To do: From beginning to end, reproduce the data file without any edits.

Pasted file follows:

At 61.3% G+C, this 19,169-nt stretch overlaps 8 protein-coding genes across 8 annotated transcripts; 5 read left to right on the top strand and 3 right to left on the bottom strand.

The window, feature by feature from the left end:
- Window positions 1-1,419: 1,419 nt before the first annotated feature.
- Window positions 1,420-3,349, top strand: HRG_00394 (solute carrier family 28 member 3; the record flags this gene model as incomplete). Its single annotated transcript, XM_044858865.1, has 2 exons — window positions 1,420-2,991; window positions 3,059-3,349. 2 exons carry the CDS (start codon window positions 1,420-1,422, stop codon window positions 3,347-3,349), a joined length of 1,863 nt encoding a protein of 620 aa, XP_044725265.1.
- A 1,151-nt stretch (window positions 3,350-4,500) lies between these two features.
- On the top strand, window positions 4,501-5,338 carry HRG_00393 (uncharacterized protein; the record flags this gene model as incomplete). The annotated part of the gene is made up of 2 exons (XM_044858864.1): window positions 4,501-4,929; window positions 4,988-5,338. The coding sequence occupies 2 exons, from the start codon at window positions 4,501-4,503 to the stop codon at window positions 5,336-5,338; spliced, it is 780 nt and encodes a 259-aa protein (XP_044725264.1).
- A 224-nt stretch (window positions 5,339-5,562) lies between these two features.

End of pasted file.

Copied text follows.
At 61.3% G+C, this 19,169-nt stretch overlaps 8 protein-coding genes across 8 annotated transcripts; 5 read left to right on the top strand and 3 right to left on the bottom strand.

The window, feature by feature from the left end:
- Window positions 1-1,419: 1,419 nt before the first annotated feature.
- Window positions 1,420-3,349, top strand: HRG_00394 (solute carrier family 28 member 3; the record flags this gene model as incomplete). Its single annotated transcript, XM_044858865.1, has 2 exons — window positions 1,420-2,991; window positions 3,059-3,349. 2 exons carry the CDS (start codon window positions 1,420-1,422, stop codon window positions 3,347-3,349), a joined length of 1,863 nt encoding a protein of 620 aa, XP_044725265.1.
- A 1,151-nt stretch (window positions 3,350-4,500) lies between these two features.
- On the top strand, window positions 4,501-5,338 carry HRG_00393 (uncharacterized protein; the record flags this gene model as incomplete). The annotated part of the gene is made up of 2 exons (XM_044858864.1): window positions 4,501-4,929; window positions 4,988-5,338. The coding sequence occupies 2 exons, from the start codon at window positions 4,501-4,503 to the stop codon at window positions 5,336-5,338; spliced, it is 780 nt and encodes a 259-aa protein (XP_044725264.1).
- A 224-nt stretch (window positions 5,339-5,562) lies between these two features.